Every single day I eat a protein smoothie. Why? It's the easiest way, low-energy way to consume a bunch of nutritionally-dense, raw food without compromising on taste. Seriously! I've been trying to eat more raw food, but chewing a huge salad for 25 minutes makes me resent the taste of spinach pretty quick haha. Two of the cookbooks I mention below have great smoothie recipes: the "Lookbook Cookbook" and the "Oh She Glows Every Day" cookbook. One recipe I use that I made myself is: -1 cup raw spinach -around 1/2c water -1 scoop of Vega Mocha protein powder (I get mine from Vitasave.ca because it's cheaper than Vega's website or any other store I've been to). Vega's Mocha flavour does not have caffeine in it. -Then I mix it all up in my Ninja Bullet -Then I add 1 cup blueberries or mixed berries -1 tbsp of ground flax seeds (ground flax seeds are more nutritionally-dense than whole flax seeds) -2 tbsps of chia seeds -1 tbsp of hemp seeds -Sometimes I add 2 tbsps of dehydrated peanut butter (so little calories and fat compared to regular peanut butter) -Then I blend it all together again.
It may look like something you'd pump into your car but it tastes great!
I also make a lot of quinoa salads. One recipe that I looove, but rarely make, can be found here.
When I don't have the spoons I want to dedicate to making the above salad (although it's great for when you have company), I usually just toss quinoa, onions, spinach, and some kind of sauce into a bowl. I eat a lot of onions, garlic, and turmeric because of their anti-inflammatory properties. I mean, a lot. I feel as though my fingers are permanently stained yellow because of the turmeric (which is why I use the ground spice more nowadays).
For snacks I will often eat veggies and hummus, fruit, salty rice chips, or rice cakes. For a salty vegan snack I often crumble up 2-3 rice plain, organic rice cakes (so it kind of looks like popcorn) in a bowl and put organic garlic spice, pink Himalayan salt, and nutritional yeast on top!
I don't have much of a sweet tooth but when I do, I might eat some Medjool dates. Deliciously Ella also gave me the idea to stuff Medjool dates with some organic nut butter for a snack. It's delicious but I can't keep nut butter (unless it's dehydrated) in my fridge anymore because I will eat it all during a candida cleanse when my sweet tooth is out of control! And since I don't have much of a metabolism anymore, foods high in fat (even healthy fats) don't agree with me.
Another snack I recently tried (and loved) was a homemade, low-calorie and low-fat Nutella on rice cakes. I mixed 2 tbsps (45 calories total) of dehydrated peanut butter in a bowl with water and 1/4 tsp of raw cacao powder (5 calories) and put on 2 rice cakes (35 calories each). 120 calories total, plus it tastes delicious! I'm not one to count calories at allll. In fact, I used to believe that if you eat nutritionally-dense, plant-based foods then you don't have to worry about calories. This is usually the case, however, once I developed a thyroid tumour and gained 50lbs (I lost it due to a ridiculously-intense low-caloric HCG diet but don't think this is the safest way for most people), I temporarily learned to count calories. I no longer do, but I still have to be careful with high-fat foods. Which is why I love dehydrated peanut butter- it has 5g protein per 2 tbsps, it has 90% less calories than regular peanut butter, and SO much less fat! It's perfect for smoothies too.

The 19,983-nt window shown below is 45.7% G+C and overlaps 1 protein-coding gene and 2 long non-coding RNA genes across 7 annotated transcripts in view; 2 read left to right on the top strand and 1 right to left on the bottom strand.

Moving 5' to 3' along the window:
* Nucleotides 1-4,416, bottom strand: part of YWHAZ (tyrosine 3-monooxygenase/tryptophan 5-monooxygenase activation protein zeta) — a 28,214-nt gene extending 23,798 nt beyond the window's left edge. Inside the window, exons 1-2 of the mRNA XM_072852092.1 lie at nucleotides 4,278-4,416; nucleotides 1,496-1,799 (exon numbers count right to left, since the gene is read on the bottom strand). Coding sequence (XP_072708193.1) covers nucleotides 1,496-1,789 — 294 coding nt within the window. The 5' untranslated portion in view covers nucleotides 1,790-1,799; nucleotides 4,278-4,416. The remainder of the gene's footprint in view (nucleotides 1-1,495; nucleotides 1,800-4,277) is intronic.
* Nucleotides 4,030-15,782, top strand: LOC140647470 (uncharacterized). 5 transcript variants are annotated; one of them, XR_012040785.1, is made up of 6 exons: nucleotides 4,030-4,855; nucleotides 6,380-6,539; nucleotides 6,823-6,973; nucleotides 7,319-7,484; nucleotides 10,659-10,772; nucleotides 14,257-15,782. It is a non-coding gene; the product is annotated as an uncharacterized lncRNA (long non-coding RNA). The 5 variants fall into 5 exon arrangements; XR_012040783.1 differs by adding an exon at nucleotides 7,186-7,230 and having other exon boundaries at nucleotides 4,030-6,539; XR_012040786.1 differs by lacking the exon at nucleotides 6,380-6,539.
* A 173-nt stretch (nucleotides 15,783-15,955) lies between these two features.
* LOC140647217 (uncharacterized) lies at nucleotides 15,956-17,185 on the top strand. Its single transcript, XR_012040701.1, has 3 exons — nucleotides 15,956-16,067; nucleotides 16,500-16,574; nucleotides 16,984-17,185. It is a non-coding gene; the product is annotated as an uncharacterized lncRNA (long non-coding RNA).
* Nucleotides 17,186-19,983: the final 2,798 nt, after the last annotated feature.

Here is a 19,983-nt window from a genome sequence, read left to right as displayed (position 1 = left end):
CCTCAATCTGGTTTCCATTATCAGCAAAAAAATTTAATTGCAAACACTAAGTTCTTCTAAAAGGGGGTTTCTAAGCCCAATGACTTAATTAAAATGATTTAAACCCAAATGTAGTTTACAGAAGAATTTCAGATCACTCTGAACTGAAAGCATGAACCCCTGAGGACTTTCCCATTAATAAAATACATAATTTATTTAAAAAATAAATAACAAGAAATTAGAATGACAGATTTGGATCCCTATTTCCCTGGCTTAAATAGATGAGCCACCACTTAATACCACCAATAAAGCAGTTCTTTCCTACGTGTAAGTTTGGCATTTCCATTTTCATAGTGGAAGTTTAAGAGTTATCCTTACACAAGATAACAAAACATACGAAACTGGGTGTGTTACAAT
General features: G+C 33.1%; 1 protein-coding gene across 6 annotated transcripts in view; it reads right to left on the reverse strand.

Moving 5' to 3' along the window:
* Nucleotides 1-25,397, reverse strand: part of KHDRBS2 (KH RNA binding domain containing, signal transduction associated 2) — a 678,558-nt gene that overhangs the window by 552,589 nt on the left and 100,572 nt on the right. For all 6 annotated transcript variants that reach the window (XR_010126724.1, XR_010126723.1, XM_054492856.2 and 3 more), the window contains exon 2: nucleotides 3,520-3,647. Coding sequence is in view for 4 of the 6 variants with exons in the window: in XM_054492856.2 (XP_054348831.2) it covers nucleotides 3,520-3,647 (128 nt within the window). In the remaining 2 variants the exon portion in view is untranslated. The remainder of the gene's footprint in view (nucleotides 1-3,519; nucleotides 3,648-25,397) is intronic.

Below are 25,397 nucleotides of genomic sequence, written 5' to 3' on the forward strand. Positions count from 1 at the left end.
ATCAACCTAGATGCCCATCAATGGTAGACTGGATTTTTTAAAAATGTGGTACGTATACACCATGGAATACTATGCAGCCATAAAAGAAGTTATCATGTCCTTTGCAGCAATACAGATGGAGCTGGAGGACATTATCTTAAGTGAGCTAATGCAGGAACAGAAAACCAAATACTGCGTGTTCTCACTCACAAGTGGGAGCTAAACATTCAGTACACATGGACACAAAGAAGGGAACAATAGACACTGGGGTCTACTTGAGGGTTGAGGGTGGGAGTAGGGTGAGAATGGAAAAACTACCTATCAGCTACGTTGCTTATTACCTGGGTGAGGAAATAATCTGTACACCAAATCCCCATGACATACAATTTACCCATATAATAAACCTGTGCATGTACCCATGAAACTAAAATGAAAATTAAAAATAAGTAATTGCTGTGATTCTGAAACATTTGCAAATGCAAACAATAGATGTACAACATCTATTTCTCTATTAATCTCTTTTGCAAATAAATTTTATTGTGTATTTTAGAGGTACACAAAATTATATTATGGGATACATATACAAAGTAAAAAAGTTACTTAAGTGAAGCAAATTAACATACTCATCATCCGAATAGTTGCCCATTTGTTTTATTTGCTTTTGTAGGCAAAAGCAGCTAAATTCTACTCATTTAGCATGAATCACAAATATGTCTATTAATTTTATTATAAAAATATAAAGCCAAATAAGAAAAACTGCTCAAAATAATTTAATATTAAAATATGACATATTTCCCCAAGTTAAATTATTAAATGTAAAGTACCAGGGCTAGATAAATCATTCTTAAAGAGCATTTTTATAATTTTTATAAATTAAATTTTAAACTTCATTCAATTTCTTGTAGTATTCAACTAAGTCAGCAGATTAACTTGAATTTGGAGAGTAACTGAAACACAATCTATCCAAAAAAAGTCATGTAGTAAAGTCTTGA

I often also make an anti-inflammatory slushie I originally found on Pinterest for relief of cold symptoms. This slushie helps my sore throat (when I have a cold) better than any throat lozenge ever has! It involves ginger root, water, ice, 2 tsps raw apple cider vinegar, lemon juice, and honey or agave syrup to sweeten. I also add coconut water for the electrolytes. I hate the taste of coconut water on its own, but the taste of the slushie hides it well. This slushie can become very bitter so only add as much ginger root as you can handle.
In the beginning of the week, I also often brew a bunch of immune tea, let it cool, then pour it in a jug with water and ice to drink throughout the week. I have heat intolerance and hot tea often makes me overheat for the rest of the day so I find this really helpful!
Food resources I love:
"Deliciously Ella" (she has POTS!) on Instagram and her cookbook
"Oh She Glows Every Day" cookbook- these recipes are exactly what I've always eaten.